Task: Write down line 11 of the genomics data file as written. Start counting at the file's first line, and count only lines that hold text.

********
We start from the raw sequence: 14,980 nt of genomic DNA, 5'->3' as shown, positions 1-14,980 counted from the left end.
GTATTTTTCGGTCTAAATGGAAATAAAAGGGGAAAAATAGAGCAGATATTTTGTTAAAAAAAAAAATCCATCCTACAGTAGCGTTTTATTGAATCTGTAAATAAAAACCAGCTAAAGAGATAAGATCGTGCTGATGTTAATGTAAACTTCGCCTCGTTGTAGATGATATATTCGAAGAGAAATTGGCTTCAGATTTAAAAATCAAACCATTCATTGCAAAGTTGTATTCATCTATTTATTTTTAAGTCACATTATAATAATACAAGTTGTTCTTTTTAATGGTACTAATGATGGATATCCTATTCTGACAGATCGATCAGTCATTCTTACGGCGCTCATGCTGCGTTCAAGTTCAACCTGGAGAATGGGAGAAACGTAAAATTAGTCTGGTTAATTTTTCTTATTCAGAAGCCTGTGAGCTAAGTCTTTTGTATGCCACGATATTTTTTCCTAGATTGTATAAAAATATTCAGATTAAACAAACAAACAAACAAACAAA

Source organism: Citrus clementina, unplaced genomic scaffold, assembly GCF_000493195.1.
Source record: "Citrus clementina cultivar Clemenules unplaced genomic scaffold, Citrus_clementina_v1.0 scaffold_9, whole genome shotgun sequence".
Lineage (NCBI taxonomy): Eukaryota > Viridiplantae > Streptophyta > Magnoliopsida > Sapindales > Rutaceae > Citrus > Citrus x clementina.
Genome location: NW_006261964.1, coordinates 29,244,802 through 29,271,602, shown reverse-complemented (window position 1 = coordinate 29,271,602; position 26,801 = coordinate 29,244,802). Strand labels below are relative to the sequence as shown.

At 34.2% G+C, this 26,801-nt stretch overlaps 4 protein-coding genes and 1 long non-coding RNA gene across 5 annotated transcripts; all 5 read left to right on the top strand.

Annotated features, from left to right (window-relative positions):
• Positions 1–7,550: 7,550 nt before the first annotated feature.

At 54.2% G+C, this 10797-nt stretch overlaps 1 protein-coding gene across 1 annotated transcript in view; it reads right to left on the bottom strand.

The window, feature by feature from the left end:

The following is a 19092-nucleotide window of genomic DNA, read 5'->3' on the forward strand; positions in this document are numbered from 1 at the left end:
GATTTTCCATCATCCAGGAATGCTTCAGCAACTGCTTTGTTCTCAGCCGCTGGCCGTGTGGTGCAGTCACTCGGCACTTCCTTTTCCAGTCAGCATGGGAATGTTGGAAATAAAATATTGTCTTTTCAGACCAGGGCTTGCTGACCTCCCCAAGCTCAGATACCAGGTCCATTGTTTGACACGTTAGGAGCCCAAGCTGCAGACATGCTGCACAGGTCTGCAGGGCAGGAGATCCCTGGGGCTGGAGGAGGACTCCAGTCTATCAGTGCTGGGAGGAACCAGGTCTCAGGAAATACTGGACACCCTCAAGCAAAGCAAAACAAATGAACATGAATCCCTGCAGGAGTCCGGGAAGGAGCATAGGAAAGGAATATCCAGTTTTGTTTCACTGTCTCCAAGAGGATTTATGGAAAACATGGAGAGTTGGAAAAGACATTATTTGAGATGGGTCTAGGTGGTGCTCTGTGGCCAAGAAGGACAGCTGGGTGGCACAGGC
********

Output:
The window, feature by feature from the left end: